Remarks delivered by the Head of CTA Bureau at the United Nations Press briefing in Geneva


Remarks by Dusan VUJASANIN, head of the ICRC Central Tracing Agency Bureau for the international armed conflict between the Russian Federation and Ukraine at the Palais media briefing in Geneva.

Good morning. And thank you for giving me the opportunity to talk about a major humanitarian issue arising from the international armed conflict between Russia and Ukraine, which is the issue of missing persons.

Not knowing what happened to your loved ones is excruciating. Not knowing if your husband, your father, your daughter is alive, if they are in good health, hungry, cold, injured are some of the questions that tens of thousands of Russian and Ukrainian families ask themselves day and night.

Today, we, the ICRC, are looking for 23’000 persons whose families have had no news of them for months or sometimes for almost two years. The majority of these people are military personnel.

So, how do we look for these persons?

We receive information from the families concerned. We also gather information from open sources, such as Telegram channels. But what makes the bureau I’m leading unique is that we work directly with both parties to the conflict.

We act as a neutral intermediary between Russia and Ukraine, who have a legal obligation under the Geneva Conventions to share information with us about “protected persons”, meaning civilians and military, dead or alive, who have fallen into their hands. They do so through their National Information Bureaus.

The system is not perfect, but it works. As a result, we have received and continue to receive information on thousands of people, in the form of lists of names. It’s a complex process, it can be lengthy because the amount of information we collect, analyze and safeguard is huge. And because we always cross-check information, to ensure we provide families with accurate information.

Collecting, analyzing and comparing all this information is what enables us to identify what we call “positive matches”. A positive match is when we receive reliable information about a person whose family has contacted us to look for him or her. This is the case, for example, when Russia or Ukraine provides us with information on prisoners of war in their hands.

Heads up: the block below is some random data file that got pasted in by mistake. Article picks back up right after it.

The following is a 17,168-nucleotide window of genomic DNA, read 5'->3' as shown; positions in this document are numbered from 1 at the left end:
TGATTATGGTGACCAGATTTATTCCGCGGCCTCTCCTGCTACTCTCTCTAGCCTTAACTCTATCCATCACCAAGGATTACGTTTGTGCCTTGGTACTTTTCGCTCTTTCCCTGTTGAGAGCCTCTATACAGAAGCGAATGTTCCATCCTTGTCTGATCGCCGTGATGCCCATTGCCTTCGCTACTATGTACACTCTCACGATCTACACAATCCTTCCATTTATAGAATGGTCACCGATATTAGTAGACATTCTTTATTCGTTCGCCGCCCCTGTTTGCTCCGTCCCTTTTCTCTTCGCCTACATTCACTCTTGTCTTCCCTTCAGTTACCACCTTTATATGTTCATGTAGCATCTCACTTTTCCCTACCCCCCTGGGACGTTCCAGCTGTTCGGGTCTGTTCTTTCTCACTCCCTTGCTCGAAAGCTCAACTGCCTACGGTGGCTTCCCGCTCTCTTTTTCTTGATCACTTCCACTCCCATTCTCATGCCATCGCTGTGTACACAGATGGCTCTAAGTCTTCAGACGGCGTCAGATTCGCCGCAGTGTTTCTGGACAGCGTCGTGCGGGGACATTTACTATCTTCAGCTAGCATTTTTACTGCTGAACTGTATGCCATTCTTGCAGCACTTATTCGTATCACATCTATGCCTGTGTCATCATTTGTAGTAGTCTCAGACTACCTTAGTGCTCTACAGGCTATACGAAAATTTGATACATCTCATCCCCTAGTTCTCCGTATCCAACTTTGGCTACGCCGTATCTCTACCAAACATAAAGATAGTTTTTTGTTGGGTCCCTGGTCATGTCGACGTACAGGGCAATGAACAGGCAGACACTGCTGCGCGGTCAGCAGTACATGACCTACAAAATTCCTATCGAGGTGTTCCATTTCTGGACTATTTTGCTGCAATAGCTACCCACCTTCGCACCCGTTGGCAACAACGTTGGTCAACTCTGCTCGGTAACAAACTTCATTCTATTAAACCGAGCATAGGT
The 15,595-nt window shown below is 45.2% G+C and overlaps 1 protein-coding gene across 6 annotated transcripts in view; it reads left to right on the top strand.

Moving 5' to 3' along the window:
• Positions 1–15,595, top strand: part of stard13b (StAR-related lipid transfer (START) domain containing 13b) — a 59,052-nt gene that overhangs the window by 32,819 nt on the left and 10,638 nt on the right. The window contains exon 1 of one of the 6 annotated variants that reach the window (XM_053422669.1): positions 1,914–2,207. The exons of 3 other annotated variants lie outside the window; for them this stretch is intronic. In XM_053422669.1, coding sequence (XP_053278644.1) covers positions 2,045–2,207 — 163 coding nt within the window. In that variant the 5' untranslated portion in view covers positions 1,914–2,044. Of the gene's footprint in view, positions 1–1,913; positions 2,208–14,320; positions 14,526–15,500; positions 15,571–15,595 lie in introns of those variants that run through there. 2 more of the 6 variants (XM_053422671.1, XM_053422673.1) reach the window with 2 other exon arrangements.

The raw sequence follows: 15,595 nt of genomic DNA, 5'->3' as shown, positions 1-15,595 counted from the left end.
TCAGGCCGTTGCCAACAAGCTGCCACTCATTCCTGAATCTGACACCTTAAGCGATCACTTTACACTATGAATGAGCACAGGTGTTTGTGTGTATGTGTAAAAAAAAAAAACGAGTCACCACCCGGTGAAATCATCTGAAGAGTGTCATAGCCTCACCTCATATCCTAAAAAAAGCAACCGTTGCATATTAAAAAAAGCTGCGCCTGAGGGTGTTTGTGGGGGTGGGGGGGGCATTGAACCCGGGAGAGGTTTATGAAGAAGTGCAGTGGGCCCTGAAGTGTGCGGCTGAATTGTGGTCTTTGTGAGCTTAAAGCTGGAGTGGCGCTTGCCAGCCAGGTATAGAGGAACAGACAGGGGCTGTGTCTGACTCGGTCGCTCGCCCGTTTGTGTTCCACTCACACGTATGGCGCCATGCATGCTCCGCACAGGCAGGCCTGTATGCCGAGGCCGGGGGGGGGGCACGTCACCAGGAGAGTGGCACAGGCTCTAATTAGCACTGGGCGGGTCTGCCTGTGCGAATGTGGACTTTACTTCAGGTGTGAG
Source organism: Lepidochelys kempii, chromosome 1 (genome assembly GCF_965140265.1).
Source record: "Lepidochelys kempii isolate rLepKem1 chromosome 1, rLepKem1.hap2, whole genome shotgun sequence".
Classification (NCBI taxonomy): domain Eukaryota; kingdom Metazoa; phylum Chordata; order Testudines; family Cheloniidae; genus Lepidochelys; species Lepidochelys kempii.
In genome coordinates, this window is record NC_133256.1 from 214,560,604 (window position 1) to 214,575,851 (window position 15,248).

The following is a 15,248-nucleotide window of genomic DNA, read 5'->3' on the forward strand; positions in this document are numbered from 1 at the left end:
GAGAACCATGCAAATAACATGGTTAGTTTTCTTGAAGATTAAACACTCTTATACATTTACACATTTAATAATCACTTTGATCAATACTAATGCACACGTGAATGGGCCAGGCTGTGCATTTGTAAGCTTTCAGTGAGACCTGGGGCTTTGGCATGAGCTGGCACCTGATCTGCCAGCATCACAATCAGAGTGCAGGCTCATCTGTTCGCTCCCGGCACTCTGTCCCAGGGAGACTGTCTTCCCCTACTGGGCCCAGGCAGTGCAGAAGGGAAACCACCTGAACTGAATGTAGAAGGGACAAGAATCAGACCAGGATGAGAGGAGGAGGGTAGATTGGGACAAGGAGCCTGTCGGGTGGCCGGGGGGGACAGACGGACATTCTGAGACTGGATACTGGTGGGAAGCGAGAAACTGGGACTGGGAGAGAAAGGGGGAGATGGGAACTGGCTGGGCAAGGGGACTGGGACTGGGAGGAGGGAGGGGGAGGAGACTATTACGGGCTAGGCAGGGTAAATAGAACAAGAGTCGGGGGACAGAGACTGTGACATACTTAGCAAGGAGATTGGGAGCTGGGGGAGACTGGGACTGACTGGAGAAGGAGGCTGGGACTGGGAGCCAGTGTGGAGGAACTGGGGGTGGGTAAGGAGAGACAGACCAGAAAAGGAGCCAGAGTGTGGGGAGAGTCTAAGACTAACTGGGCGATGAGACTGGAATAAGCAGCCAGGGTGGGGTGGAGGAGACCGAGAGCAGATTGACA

This way, we have been able to give news to 8000 families so far. We are aware that many more families are anxiously awaiting news. We are working every day to help more families and we’ll continue to do so for how long as necessary.

But at least for these 8000 families, it’s the end of a sometimes very long period of uncertainty. And for some, it’s even more than that. I remember the story of this woman we called to tell her that we had just visited her son in detention. She was very moved because she thought her son was dead.

A few words about the ICRC Central tracing agency bureau for the international armed conflict between the Russian Federation and Ukraine.

It was set up almost two years ago, in March 2022, to prevent people from going missing, from being unaccounted for. The bureau is based in Geneva (in Ecogia/Versoix since the beginning of this year) and comprises of a team of around 60 experts from 26 nationalities in fields like data management and analysis, forensic science, international humanitarian law, and so on.

As I said, we are here to support Russian and Ukrainian families, to provide them with the answers they’re eagerly awaiting. To do so, we work in close coordination with ICRC teams in Ukraine and in Russia of course, but also with Red Cross and Red Crescent national societies in some 50 countries around the world, to ensure proximity with the families affected whether they live.

You are more than welcome to visit us at Ecogia.

Thank you for your attention, and I am happy to take any questions you might have.

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